FIREBAUGH, Calif. (AP) — Conveying the concern of the entire nation, President Barack Obama said Friday the U.S. will have to make difficult choices about how it uses and conserves water as he paid a visit to drought-stricken California.
No longer can the U.S. afford to think about water as a competition between the nation's agricultural and urban areas, Obama said. With overall water resources expected to diminish significantly in the future, he said, the country must find better ways to cooperate.
"The truth of the matter is that this is going to be a very challenging situation this year, and frankly, the trend lines are such where it's going to be a challenging situation for some time to come," Obama said while meeting with community leaders in Firebaugh, a rural area not far from Fresno.
California is in the midst of its worst drought in more than 100 years. After arriving here Friday afternoon, Obama was to meet with area farmers and announce more than $160 million in federal financial aid, including $100 million in the farm bill he signed into law last week for programs that cover the loss of livestock.
The overall package includes smaller amounts to aid in the most extreme drought areas and to help food banks that serve families affected by the water shortage. Obama also will call on federal facilities in California to immediately limit water consumption.
The president also was announcing that the budget he'll send to Congress next month will include $1 billion for a proposed "climate resilience fund" to invest in research and pay for new technologies to help communities deal with the impact of climate change. The proposal is likely to face stiff resistance from lawmakers wary of new spending and divided on the subject of global warming.
Obama drew a connection between the water issues California is facing and the broader impact he said climate change is having around the country, pointing to hurricanes along the Atlantic and coastal erosion. He said the entire nation is concerned about the drought because of California's enormous economic output.
"We are going to stay on top of this because it has national implications," Obama said.
Later Friday, Obama was meeting Jordan's King Abdullah II at Sunnylands for talks covering the Mideast peace process, Syria and other issues. It's unusual for Obama to host world leaders outside of the White House, though he did hold a two-day summit at Sunnylands last year with Chinese President Xi Jinping.
Obama's meetings with Abdullah will be much shorter — just a brief meeting Friday night, followed by a working dinner. The White House wouldn't say why the meeting was taking place in California, particularly given that Abdullah spent much of the past week in Washington and met with Vice President Joe Biden, Secretary of State John Kerry, House Speaker John Boehner, R-Ohio, and others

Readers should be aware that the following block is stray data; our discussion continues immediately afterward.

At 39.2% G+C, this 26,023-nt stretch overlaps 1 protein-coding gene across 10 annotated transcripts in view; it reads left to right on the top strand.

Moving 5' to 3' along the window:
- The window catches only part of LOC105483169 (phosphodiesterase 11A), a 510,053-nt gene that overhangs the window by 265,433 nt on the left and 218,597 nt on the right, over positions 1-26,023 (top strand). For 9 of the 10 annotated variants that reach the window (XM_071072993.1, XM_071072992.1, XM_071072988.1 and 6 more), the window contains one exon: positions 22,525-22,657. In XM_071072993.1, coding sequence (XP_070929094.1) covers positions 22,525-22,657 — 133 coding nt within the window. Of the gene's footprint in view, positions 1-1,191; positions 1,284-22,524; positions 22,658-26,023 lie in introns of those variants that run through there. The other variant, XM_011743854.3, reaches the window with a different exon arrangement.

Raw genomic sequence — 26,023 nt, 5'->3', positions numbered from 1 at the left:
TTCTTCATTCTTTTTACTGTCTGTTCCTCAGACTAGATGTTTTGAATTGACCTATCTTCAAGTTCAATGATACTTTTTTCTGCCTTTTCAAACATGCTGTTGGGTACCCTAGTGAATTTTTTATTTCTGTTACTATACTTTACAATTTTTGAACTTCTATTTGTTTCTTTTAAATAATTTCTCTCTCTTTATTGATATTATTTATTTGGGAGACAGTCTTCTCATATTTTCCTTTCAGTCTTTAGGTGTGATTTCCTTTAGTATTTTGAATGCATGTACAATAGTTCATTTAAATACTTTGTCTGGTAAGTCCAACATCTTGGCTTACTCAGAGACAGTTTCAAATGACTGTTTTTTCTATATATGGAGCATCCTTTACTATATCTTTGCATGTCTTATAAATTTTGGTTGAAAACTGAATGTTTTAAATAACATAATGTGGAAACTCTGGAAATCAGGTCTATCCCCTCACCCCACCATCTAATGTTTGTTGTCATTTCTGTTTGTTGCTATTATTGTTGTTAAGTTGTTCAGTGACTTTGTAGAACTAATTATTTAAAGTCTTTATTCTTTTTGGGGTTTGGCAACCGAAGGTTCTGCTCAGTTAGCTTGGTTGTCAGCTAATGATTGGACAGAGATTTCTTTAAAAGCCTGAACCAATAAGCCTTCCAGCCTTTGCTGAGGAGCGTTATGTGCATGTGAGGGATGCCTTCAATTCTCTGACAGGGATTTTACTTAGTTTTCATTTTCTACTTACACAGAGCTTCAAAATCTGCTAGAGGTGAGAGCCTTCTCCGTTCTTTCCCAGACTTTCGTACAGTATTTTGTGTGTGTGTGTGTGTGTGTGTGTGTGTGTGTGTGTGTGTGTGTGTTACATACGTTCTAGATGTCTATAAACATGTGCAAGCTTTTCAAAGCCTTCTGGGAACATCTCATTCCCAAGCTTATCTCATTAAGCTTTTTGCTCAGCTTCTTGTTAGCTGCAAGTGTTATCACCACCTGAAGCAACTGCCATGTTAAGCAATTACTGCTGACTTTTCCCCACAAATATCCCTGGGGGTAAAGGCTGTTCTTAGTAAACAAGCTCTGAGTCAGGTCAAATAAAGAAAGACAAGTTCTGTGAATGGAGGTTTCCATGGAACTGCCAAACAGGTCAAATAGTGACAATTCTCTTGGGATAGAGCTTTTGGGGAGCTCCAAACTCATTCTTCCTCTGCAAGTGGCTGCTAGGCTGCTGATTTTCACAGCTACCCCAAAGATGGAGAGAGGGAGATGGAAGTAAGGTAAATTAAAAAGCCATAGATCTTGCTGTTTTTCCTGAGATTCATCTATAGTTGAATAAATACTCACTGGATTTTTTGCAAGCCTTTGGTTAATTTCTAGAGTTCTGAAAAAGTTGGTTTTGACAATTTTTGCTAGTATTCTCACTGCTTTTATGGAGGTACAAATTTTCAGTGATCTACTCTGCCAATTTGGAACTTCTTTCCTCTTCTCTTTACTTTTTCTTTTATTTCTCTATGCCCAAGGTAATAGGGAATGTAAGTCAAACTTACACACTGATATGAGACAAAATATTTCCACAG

"The king is also going out to California. The president and the king can meet there and will meet there as part of this trip," said White House press secretary Jay Carney.
Obama was expected to spend Presidents Day weekend on the golf course at Sunnylands. He's traveling without first lady Michelle Obama.
The White House has been closely watching the California drought, which follows a year of the lowest rainfall on record. The drought has also brought to a head political warfare over the state's water resources that feed major cities, the country's richest agricultural region and waterways that provide habitat for endangered species of fish.
Gov. Jerry Brown declared a drought emergency on Jan. 17. Obama telephoned him several days later for an update on the situation.
Farmers recently learned they will not be receiving irrigation water from the State Water Project, a system of rivers, canals and reservoirs. They anticipate a similar announcement later this month from federal authorities who operate a similar system called the Central Valley Project.
Federal officials, including Agriculture Secretary Tom Vilsack, earlier this month pledged $34 million to help farmers and ranchers conserve scarce water supplies, improve irrigation methods, head off erosion of unplanted fields and create better ways to water livestock.
The Republican-controlled House recently voted to address the drought by rolling back environmental protections and temporarily halting the restoration of a dried-up stretch of the San Joaquin River, work that is designed to restore historic salmon runs. Farmers would prefer to have the water diverted to their crops instead.
Boehner recently showed his support for the bill by visiting a dusty field in Bakersfield and saying fish shouldn't be favored over people.
Environmentalists and Democrats oppose the bill, and the White House has threatened a veto, arguing that the measure would not alleviate the drought but would undo decades of work to address California's longstanding water shortages.
In response, California's senators, Dianne Feinstein and Barbara Boxer, joined fellow Democrats in proposing legislation that would pour $300 million into emergency aid and drought relief projects, upgrade city water systems and water conservation and speed up environmental reviews of water projects, among other steps.
Associated Press writer Scott Smith in Fresno, Calif., contributed to this report.
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